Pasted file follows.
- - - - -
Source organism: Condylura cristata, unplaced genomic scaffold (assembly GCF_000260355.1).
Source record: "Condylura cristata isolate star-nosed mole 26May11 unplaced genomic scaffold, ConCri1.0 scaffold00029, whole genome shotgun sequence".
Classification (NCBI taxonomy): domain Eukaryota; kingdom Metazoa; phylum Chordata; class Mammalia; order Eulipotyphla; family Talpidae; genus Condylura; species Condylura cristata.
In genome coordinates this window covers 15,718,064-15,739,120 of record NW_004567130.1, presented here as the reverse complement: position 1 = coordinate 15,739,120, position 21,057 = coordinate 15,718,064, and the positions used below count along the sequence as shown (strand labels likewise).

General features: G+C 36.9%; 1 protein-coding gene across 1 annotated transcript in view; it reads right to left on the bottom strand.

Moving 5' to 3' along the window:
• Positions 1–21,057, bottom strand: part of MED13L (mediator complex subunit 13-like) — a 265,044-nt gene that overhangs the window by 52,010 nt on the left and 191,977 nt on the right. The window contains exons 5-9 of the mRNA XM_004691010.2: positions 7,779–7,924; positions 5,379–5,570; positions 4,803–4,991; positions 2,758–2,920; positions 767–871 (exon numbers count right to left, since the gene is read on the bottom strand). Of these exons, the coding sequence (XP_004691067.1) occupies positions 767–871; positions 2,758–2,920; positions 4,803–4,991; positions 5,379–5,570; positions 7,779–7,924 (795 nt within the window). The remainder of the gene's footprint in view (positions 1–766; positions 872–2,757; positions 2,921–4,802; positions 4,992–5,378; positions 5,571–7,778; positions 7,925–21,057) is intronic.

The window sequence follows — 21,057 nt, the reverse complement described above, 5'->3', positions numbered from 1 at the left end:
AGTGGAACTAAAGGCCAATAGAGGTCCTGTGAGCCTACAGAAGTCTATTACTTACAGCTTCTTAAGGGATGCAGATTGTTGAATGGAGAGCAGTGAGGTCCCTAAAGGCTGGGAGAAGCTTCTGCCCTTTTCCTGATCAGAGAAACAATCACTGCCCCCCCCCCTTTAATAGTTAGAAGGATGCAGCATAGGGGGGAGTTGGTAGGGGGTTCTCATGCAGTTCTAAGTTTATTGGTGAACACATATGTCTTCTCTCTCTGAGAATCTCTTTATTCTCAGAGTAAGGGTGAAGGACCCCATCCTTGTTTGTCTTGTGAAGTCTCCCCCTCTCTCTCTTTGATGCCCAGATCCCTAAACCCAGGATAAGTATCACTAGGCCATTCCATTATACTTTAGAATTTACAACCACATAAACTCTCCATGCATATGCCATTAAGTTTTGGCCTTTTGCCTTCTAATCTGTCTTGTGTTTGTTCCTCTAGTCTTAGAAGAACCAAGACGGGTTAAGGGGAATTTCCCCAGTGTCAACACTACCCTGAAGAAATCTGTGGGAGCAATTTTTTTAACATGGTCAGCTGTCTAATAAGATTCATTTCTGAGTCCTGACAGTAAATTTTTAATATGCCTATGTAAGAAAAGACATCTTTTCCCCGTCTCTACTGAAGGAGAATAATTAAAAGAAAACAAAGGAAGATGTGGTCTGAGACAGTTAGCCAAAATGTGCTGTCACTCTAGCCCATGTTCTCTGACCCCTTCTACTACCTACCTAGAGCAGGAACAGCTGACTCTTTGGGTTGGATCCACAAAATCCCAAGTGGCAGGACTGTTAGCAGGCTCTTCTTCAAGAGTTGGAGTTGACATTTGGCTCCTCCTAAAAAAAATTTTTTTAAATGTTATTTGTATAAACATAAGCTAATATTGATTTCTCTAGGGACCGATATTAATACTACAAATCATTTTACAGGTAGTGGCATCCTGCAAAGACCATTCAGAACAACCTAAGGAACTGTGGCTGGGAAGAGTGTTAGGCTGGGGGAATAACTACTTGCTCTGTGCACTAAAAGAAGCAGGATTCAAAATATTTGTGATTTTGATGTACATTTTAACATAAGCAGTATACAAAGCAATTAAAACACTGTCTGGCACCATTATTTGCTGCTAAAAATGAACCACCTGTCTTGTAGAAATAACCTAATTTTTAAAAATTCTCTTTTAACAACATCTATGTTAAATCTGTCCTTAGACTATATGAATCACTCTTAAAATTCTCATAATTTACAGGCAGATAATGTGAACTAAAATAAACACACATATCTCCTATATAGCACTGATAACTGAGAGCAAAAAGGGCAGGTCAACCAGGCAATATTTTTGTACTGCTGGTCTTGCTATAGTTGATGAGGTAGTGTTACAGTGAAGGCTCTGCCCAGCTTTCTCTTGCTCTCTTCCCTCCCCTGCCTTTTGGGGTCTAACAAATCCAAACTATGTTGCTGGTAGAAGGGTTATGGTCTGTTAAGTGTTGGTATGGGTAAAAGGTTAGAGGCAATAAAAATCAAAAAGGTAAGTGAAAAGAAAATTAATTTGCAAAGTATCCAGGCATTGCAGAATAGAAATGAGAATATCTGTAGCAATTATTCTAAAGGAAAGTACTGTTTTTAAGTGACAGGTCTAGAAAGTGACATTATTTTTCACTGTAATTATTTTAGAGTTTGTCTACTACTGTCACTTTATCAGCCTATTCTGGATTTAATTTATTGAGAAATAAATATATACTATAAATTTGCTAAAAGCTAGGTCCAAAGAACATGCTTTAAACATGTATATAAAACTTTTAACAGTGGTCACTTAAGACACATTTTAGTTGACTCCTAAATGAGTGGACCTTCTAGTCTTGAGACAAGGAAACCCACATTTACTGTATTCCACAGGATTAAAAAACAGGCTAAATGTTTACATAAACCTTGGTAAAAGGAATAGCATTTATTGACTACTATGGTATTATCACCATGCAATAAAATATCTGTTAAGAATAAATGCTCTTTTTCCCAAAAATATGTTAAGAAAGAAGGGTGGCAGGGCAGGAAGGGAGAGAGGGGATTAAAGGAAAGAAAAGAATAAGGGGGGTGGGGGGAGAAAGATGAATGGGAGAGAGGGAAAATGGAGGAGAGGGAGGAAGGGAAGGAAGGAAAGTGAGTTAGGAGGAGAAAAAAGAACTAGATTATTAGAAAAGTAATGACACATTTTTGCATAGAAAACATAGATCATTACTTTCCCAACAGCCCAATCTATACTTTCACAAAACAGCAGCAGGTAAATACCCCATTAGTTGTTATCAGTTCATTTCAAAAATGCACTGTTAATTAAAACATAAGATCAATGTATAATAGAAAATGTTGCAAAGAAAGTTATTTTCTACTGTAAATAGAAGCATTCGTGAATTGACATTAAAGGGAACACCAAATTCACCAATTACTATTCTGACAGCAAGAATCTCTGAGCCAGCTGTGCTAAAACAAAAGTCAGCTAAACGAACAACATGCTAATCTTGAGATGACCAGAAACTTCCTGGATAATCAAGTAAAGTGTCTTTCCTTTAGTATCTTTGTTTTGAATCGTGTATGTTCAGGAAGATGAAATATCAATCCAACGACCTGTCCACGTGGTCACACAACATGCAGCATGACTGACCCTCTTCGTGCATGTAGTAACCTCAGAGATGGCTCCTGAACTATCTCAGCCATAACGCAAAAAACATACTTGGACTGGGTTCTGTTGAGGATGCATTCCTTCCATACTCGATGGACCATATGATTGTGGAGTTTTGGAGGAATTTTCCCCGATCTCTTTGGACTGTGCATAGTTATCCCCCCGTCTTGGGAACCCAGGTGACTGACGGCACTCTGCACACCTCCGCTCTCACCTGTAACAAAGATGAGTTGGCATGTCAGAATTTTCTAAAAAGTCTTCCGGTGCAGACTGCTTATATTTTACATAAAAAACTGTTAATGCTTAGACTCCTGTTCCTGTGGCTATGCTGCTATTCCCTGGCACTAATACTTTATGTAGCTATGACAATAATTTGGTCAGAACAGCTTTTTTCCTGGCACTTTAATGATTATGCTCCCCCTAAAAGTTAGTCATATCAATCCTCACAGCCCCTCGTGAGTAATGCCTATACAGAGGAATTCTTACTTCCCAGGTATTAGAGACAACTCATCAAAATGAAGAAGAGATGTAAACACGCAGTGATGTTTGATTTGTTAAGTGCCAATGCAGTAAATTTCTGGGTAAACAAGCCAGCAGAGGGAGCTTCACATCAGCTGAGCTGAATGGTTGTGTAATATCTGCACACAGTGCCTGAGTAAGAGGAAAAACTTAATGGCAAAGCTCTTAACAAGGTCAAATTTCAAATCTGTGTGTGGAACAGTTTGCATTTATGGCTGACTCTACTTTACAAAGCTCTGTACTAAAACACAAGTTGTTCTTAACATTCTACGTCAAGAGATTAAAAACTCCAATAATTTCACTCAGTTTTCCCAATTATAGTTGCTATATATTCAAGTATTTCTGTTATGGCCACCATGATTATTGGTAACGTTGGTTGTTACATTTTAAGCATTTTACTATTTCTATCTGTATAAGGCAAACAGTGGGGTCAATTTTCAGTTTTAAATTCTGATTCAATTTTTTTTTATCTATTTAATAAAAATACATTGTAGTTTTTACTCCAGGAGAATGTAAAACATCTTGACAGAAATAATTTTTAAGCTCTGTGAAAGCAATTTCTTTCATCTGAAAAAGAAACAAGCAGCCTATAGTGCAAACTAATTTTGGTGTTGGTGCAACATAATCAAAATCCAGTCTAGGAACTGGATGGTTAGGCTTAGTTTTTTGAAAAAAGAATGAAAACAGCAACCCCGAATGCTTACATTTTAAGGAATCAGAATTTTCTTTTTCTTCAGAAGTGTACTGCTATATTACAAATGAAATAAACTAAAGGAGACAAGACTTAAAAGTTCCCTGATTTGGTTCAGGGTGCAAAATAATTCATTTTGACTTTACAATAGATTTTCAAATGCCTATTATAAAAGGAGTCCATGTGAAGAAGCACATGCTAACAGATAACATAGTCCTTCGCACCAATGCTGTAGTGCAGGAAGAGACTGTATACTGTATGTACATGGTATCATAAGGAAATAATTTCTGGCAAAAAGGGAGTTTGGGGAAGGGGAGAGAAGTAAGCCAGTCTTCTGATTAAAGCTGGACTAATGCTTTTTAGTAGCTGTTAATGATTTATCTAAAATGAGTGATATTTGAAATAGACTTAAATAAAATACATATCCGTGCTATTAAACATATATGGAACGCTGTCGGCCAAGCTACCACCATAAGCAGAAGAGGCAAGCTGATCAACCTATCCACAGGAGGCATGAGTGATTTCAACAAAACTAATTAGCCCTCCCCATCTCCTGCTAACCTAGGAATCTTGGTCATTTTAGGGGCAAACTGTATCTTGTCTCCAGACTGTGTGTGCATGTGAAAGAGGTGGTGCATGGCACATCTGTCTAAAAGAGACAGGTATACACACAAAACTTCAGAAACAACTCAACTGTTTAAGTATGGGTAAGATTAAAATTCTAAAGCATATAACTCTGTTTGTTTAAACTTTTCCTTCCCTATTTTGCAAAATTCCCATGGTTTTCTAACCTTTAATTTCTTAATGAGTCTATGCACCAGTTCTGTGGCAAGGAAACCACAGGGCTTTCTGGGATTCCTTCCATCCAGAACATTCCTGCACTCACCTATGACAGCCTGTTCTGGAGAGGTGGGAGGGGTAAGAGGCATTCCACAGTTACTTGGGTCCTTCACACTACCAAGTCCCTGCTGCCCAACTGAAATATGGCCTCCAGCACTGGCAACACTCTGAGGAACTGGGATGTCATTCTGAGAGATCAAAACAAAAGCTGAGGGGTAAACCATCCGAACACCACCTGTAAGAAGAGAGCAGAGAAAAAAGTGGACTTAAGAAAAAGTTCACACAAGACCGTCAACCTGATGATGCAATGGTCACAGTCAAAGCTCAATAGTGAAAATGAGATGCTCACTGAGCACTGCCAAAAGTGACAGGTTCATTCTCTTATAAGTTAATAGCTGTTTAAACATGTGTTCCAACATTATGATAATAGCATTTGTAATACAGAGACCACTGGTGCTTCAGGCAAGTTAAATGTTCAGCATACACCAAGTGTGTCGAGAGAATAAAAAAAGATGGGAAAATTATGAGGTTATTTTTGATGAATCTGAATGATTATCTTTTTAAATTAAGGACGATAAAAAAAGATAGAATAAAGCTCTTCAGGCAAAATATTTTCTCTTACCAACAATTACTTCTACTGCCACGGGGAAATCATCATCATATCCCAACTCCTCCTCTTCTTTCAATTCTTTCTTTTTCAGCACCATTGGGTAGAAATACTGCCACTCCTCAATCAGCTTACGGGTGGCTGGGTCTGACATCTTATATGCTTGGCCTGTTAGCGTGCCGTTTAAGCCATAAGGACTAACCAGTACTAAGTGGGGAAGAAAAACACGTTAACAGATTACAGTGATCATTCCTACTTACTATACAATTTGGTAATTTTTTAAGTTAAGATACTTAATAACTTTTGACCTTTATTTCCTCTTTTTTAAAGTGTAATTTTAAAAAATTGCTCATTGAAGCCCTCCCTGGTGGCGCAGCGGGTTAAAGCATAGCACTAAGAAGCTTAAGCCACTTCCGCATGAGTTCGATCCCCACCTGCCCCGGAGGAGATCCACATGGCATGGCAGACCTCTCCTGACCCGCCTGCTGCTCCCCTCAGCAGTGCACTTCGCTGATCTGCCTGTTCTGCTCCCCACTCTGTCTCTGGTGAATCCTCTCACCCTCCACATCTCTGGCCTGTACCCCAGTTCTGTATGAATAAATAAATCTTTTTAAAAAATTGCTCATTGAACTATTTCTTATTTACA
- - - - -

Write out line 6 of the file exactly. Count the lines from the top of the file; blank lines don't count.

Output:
Moving 5' to 3' along the window: